This is a book review of Firebird, by Saikat Majumdar. I was looking at my Goodreads Year in Review and Goodreads tells me this book is the least read one out of all the books I’ve read this year, coming in at 15 other Goodreads readers. That made me unhappy because I LOVE this book. It was chillingly beautiful, well-written and gripping. So I’m going to review it in the hope that at least a few of the people who read this blog (If any. :P) may get interested in reading this greviously underrated book.
This book is set in 1980’s Calcutta. Stories set in Calcutta have a special place in my heart since it’s the place in which I’ve spent a majority of my adulthood. The atmosphere in this book is perfect and evocative.
It is the story of a boy named Ori, whose mother is a theatre actor. She’s married into a middle-class Bengali family to a man who was once passionate about her art and about her, but the marriage has since degenerated. The entire genteel Bengali community equates the theatre to prostitution and disapproves of it, especially of Ori’s mother acting as the wife or lover to other men, and the gossip and talk has turned Ori’s father’s head to an extent where he is now depressed and addicted to alcohol and sleeping pills.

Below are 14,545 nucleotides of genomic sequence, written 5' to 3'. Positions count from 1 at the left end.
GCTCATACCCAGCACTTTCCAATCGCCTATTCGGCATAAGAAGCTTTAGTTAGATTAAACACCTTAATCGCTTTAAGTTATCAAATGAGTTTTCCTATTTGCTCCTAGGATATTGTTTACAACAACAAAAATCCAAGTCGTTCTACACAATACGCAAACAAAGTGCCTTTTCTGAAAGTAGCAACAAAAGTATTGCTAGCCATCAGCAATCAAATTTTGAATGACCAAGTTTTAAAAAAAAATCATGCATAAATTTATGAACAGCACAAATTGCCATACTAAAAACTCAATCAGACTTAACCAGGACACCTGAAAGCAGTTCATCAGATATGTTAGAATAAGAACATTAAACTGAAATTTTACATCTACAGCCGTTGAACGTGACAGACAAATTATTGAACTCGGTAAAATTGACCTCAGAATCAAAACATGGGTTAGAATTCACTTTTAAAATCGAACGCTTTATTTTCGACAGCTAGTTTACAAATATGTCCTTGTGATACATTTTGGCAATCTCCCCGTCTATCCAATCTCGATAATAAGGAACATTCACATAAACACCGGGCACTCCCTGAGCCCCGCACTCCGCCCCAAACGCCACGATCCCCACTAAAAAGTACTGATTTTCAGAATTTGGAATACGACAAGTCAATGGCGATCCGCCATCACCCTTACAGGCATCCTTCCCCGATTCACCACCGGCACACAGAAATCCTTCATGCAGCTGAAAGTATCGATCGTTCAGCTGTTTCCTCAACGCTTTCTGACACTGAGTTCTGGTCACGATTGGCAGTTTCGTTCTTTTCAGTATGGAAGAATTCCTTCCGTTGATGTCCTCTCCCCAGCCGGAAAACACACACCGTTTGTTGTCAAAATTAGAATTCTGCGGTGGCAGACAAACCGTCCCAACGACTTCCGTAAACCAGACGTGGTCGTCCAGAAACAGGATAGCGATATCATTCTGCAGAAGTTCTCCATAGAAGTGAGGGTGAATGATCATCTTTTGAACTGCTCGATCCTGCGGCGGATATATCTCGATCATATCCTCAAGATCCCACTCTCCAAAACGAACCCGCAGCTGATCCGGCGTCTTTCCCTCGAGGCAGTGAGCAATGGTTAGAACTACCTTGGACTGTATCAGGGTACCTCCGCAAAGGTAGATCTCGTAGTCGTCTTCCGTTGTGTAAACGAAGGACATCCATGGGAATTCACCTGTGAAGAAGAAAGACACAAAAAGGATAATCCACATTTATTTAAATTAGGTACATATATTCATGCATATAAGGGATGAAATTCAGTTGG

At the beginning of the book, we see Ori proud of his mother’s talent and interested in going on stage himself. As time goes by, the persistent and pernicious talk about his mother continues and Ori’s perception of it also becomes more acute as he reaches adoloscence. His already teetering life becomes more unstable, and so does he…
The story is about Ori’s relationship with his parents, aunt, grandmother and cousins and the ways in which they relate to and conflict with each other. It paints an excellent portrait of middle-class values and gives us brilliant insight into Ori’s psychology, while telling a brilliant story too.
I really do recommend this mind-boggling and fast-paced book. Give it some love, guys. I’ve never read a book that deserves it more but that has received it less.
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